Like so many other services, it is is important to have a complex password that cannot be readily deciphered by a hacker.  In “50 Ways to Protect Your Identity in a Digital Age” I go into detail about how to pick a complex password that is also easy to remember.  Adding just a few “***” or “$$$” at the end of an easy to remember password can provide a great deal of security.  Also, just a few days ago Twitter announced a new two-factor authentication feature that can dramatically increase your security when using Twitter.  This works by requiring you to not just enter your password, but also a six digit code which is sent to your device as a text message by Twitter in order to access your Twitter account.  Unfortunately, many people have chosen not to take advantage of this new feature.  Also, make sure that any apps you install are legitimate.  Tainted apps are a great source of malware used by hackers to not only get access to your Twitter account, but also all of the information in your computer, which can be used against you to make you a victim of identity theft.  Finally, make sure that your security software and anti-malware software is up to date.

Scam of the day – July 4, 2012 – Smartphone app scam

Every day there are new helpful apps for our smartphones and every day there are new corrupted apps that can lead to identity theft or worse.  A new scam now being done involves you downloading a popular app such as a video player, however the app is corrupted with malware that can take over your text messaging and without your being aware of it, start sending text messages to premium addresses that cost you money.  In addition, the malware can also, without your knowing it make calls to expensive pay-per-call numbers.  It is not until you get your first bill after your smartphone has been infected do you learn about the extra charges.


Only download apps from legitimate app stores such as Apple’s App Store or Google’s Play Store.  Anytime you download an app from a source you are not sure of, you are taking a chance.  And even when you download an app from Apple’s App Store or Google’s Play Store, you may find yourself victimized because some of the more creative scammers will release a clean app through the Apple App Store or the Google Play Store, which will check out the app, but later the scammer will send you the malware in an update to your app.  The best thing you can do in addition to only downloading apps from legitimate companies is to make sure that you have good, effective security software installed on your smartphone.  You do it for your computer and your laptop so, make sure that you do it for your smartphone as well.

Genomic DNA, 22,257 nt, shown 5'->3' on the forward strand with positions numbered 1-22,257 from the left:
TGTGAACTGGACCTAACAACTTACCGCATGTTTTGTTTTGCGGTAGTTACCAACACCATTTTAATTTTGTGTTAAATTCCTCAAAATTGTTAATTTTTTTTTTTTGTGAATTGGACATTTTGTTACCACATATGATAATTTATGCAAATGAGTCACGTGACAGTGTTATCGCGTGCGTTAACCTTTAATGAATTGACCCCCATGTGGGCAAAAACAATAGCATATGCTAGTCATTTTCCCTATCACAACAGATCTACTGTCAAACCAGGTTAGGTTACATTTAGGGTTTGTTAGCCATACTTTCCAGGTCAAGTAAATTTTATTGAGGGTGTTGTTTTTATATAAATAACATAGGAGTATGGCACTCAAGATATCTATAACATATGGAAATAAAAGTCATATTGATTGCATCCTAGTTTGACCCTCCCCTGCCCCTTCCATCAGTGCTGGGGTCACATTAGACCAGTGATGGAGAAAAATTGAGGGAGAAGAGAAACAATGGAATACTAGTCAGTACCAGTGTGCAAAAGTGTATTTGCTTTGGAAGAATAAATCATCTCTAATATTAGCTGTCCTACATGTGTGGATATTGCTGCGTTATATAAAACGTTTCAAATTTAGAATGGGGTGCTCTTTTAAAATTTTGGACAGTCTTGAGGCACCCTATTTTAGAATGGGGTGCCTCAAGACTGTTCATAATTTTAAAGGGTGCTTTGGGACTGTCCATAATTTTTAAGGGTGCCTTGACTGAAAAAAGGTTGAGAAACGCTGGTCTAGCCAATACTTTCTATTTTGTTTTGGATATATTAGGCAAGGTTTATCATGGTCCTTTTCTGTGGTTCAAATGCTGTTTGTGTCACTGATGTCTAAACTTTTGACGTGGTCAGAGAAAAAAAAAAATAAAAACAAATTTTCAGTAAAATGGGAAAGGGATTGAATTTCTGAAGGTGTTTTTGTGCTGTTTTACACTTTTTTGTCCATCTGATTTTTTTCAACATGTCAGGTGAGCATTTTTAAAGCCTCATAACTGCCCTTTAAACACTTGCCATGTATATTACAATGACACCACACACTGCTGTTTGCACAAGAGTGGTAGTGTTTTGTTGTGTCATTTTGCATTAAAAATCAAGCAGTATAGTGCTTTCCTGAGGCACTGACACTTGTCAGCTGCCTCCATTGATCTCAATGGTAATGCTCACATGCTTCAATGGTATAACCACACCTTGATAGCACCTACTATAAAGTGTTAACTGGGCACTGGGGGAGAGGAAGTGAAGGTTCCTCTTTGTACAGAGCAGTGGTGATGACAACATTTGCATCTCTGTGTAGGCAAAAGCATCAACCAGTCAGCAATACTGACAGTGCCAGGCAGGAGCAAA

Scam of the day – April 29, 2012 – Mobile device hacking

Mobile device hacking whether it be your smart phone or iPad or other mobile device is turning into the new target of scammers and identity thieves and with good reason.  More and more people are using their mobile devices not just to store important personal information, but also to do financial transactions such as shopping and banking.  Unfortunately we have a perfect storm when it comes to hacking into portable devices.  They contain much information of value to scammers and identity thieves, they are easty to hack into and the owners of portable devices are not taking the steps to secure these devices as much as they would their computers.  Thus more and more people are having their information stolen and becoming victims of identity theft.


Make the physical security of your mobile device a priority.  Theft of the devices is an easy way to fall victim to identity theft.  Also protect your portable device with hard to guess passwords.  Also use encryption software and make sure that your device is kept up to date with the latest security software patches.  Finally, one of the biggest threats to your security on your portable device comes from downloading malware through corrupted apps.  Only download apps from legitimate sources and only download apps you are sure are safe.  Finally, whenever you download an app, pay attention to the permissions and services that are part of the app agreement and do not give access to transmit data that is not necessary for the operation of the app.